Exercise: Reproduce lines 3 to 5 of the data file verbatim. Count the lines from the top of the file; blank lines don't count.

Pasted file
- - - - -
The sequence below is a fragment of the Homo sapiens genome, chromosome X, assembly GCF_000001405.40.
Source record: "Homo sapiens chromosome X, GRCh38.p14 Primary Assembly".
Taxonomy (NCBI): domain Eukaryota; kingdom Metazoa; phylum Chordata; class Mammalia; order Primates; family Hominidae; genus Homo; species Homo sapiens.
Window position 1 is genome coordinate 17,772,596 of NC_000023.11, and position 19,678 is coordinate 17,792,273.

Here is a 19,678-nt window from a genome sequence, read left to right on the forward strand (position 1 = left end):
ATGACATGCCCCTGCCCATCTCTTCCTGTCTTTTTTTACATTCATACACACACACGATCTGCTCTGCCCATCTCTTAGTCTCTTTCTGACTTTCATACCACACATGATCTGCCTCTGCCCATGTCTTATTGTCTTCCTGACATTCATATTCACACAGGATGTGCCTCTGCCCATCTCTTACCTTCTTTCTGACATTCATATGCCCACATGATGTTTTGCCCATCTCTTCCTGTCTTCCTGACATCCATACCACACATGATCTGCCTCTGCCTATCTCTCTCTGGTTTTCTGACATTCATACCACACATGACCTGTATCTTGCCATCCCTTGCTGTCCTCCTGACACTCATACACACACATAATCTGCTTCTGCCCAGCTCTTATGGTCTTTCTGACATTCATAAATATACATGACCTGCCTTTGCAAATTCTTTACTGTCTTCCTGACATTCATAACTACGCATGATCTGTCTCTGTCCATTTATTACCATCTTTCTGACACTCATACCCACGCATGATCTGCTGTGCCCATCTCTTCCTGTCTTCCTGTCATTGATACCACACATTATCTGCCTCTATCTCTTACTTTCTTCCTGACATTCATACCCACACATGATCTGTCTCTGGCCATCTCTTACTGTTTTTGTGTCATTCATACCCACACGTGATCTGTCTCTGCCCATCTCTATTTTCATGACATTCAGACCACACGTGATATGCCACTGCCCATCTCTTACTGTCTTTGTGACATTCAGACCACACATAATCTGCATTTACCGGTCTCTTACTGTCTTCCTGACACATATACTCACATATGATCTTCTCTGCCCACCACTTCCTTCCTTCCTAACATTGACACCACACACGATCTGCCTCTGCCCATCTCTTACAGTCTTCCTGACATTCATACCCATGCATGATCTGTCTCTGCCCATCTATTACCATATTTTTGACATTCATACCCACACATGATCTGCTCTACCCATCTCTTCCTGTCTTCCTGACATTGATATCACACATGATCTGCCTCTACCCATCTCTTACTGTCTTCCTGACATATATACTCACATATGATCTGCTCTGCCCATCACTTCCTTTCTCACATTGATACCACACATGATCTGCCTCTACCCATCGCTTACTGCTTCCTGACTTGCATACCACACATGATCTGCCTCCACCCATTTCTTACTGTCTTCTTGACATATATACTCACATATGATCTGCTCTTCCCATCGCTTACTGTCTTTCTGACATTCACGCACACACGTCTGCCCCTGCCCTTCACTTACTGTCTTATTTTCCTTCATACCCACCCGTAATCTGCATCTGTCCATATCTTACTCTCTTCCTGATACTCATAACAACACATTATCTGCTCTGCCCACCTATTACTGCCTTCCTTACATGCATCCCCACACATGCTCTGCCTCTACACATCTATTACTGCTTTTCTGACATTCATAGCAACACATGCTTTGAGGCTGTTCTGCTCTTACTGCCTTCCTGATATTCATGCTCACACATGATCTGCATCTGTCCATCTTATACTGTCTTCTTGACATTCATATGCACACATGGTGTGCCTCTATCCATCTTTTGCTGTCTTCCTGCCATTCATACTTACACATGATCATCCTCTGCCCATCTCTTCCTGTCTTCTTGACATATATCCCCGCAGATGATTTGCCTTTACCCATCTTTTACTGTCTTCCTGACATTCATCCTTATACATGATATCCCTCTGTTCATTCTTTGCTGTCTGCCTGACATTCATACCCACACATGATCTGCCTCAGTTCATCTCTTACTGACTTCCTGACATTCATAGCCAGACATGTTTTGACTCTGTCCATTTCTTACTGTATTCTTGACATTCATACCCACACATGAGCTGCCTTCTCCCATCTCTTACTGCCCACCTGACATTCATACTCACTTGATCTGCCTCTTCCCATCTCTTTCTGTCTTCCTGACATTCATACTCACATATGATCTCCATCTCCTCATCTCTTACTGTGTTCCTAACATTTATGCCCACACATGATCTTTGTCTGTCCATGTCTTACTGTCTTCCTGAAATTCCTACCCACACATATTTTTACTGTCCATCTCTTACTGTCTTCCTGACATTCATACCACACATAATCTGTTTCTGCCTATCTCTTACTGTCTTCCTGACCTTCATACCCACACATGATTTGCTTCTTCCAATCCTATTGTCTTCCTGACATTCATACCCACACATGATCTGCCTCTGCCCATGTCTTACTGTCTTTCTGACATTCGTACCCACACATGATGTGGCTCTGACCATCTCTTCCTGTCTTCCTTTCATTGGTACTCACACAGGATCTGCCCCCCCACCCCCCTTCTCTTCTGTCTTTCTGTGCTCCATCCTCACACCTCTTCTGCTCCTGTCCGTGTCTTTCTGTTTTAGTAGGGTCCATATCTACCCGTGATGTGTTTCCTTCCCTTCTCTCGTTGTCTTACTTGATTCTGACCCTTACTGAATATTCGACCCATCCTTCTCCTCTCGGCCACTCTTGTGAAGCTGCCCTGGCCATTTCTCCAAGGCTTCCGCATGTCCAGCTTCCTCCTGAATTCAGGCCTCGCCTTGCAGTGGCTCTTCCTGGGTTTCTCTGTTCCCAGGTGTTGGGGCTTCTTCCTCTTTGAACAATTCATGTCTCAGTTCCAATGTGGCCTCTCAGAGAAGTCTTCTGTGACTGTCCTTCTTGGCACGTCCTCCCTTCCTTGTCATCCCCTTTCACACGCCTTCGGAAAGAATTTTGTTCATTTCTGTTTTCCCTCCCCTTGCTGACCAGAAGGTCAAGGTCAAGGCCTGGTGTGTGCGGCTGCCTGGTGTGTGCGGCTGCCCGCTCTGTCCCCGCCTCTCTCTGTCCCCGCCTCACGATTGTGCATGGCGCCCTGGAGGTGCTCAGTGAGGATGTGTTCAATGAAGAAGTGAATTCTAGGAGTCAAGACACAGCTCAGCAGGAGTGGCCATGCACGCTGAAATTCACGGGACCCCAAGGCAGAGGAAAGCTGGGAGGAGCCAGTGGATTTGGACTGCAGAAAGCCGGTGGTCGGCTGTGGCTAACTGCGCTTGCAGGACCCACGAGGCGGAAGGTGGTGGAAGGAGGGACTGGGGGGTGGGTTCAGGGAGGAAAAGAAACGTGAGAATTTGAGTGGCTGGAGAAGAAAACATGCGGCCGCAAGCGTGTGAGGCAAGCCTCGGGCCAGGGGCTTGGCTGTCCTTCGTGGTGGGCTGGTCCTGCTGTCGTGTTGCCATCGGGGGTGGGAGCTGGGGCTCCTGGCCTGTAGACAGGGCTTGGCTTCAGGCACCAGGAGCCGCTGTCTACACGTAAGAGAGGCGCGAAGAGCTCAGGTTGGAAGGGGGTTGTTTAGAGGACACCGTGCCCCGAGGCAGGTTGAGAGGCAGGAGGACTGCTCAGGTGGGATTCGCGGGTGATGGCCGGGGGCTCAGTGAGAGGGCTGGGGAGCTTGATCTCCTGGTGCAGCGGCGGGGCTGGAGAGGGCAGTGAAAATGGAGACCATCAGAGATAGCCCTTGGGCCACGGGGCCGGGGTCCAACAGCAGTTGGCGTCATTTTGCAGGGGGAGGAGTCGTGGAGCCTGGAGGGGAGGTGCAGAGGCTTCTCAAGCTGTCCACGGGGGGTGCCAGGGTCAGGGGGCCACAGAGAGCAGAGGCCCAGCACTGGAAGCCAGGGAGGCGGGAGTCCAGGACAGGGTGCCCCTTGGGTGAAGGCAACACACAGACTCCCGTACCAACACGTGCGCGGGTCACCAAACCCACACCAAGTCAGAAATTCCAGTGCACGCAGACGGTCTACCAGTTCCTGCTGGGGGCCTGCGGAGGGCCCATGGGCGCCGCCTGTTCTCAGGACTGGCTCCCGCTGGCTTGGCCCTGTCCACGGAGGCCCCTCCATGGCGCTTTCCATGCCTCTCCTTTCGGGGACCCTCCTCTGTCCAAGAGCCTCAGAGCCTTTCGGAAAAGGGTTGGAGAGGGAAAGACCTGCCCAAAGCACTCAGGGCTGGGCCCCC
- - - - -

Taxonomy (NCBI): domain Eukaryota; kingdom Metazoa; phylum Chordata; class Mammalia; order Primates; family Hominidae; genus Homo; species Homo sapiens.
Window position 1 is genome coordinate 17,772,596 of NC_000023.11, and position 19,678 is coordinate 17,792,273.

Here is a 19,678-nt window from a genome sequence, read left to right on the forward strand (position 1 = left end):